Then you head south on U.S. 93, past two "bridges to nowhere." These are actually animal bridges and give large animals a safe way to cross the highway. Mostly in this area, the large animals would be deer or bighorn sheep. There are also coyotes and other smaller predators that use the bridges.
There is a small sign pointing you to Willow Beach Marina, and I am happy to say that the old entrance booth has a new coat of paint and the signs warning you about the road being washed out have been removed. And, there is a real person at the booth, which I have never seen in the five years I have been coming here! Wow!
The road goes through a couple of miles of boring desert, but then drops into a shallow canyon. Unfortunately, most of the water that falls in this area also goes through the canyon, as well. And this area had the same amount of rain, 2.5", that we had last week at Valley of Fire.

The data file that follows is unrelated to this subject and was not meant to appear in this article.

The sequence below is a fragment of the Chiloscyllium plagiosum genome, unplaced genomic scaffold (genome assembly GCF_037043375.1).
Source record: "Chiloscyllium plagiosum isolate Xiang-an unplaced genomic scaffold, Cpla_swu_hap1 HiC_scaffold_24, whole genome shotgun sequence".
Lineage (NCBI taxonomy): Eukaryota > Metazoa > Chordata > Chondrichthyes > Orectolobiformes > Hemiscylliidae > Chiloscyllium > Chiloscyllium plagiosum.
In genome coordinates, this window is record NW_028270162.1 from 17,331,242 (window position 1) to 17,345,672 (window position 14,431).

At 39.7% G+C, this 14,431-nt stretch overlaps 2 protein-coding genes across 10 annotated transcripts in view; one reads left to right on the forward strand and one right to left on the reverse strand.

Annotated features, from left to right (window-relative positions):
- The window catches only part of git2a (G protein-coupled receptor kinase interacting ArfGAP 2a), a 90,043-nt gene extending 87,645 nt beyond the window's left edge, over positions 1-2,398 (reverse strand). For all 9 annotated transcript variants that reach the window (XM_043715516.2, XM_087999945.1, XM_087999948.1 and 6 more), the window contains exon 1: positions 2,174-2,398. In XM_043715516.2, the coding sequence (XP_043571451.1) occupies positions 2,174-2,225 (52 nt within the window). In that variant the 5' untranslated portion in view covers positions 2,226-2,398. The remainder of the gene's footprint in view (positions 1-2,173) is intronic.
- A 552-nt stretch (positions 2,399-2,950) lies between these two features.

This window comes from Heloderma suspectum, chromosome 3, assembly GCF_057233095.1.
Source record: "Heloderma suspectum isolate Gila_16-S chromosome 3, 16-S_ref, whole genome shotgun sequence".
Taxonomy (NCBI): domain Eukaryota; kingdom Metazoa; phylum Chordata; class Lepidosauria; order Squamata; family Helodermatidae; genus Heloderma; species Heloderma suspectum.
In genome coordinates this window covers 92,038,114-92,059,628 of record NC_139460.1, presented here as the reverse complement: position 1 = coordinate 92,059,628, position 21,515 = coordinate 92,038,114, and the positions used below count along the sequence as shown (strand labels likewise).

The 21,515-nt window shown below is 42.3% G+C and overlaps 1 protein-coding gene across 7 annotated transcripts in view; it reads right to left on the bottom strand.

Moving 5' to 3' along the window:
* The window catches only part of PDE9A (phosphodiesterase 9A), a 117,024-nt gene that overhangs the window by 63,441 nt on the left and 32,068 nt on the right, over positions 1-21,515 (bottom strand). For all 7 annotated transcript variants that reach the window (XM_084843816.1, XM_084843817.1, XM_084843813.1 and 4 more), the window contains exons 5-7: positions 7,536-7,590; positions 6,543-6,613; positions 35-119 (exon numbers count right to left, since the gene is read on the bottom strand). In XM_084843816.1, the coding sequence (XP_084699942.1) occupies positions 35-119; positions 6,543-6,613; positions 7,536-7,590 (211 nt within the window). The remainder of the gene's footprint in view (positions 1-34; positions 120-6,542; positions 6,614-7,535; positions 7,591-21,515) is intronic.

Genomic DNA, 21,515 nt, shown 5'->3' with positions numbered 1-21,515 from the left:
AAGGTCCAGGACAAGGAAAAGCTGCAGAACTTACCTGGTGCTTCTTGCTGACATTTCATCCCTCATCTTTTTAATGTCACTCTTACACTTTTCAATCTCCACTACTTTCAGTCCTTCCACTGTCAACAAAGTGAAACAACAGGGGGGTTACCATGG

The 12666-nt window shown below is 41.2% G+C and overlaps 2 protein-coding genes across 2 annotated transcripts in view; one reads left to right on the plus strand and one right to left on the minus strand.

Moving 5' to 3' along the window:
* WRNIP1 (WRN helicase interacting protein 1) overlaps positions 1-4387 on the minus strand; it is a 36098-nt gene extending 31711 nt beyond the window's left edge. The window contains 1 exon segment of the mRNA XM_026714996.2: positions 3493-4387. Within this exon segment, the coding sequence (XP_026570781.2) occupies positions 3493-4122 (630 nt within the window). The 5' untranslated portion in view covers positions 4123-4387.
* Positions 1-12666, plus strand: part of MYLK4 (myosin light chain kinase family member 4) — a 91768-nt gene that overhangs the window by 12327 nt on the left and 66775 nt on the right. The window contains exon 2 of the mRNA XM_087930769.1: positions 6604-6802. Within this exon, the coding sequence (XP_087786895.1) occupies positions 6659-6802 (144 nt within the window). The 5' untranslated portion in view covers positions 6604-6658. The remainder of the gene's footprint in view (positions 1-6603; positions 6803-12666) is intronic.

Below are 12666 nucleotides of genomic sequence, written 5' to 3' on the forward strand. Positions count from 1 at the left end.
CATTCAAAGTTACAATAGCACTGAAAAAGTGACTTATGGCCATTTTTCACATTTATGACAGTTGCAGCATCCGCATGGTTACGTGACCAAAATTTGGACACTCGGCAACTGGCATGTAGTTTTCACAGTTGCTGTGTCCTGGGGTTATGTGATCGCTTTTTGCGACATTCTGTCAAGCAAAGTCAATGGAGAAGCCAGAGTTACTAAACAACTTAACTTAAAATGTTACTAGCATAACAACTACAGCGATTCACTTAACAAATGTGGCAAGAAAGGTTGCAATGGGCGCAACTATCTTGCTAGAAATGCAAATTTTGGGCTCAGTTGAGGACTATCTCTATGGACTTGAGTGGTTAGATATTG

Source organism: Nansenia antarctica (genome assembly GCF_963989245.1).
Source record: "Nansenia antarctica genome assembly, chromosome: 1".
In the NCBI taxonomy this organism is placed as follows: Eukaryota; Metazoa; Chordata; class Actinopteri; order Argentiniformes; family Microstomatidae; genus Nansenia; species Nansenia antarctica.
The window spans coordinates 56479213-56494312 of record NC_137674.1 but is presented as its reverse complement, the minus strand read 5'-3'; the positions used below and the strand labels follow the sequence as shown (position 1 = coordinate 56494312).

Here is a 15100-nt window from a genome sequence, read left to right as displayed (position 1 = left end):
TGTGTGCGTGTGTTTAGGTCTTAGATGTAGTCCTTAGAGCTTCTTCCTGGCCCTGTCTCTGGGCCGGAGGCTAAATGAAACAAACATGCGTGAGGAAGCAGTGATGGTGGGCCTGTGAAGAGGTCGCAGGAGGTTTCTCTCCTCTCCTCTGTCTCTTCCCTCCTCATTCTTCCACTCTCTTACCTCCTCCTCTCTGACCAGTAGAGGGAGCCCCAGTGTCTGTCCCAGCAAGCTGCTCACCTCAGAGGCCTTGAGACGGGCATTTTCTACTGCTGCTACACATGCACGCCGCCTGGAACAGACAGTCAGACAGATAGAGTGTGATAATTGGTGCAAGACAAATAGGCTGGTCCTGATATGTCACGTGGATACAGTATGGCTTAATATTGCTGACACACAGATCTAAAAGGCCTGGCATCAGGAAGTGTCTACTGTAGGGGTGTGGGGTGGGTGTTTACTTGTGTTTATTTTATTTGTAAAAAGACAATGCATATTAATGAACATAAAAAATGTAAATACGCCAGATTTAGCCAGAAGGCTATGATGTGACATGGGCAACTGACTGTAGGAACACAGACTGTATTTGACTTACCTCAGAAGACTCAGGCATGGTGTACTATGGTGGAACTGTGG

You can see that the gravel and sand that came down with the flood waters has been mostly removed. The ranger told me that this has been getting really expensive over the years, so they have received funding to build a new road into the marina and campground, but that will take at least two years.
They had to remove sand and gravel from almost 3/4 of a mile of mostly paved road. (It used to be entirely paved, but a few sections have been washed out. Even the edges are getting more ragged over time.)
This sign is at the bottom of the canyon, looking backwards.
This is the marina at the bottom of the canyon. The campground is to the right and up a moderate hill.
It's hard to explain, but this photo was taken of the wash on the road that goes up to the campground. You can see how much sand and gravel has been washed down. Must have been an interesting place during the rain!
And the view from the top of the campground road, looking down to the Black Canyon of the Colorado River and the marina.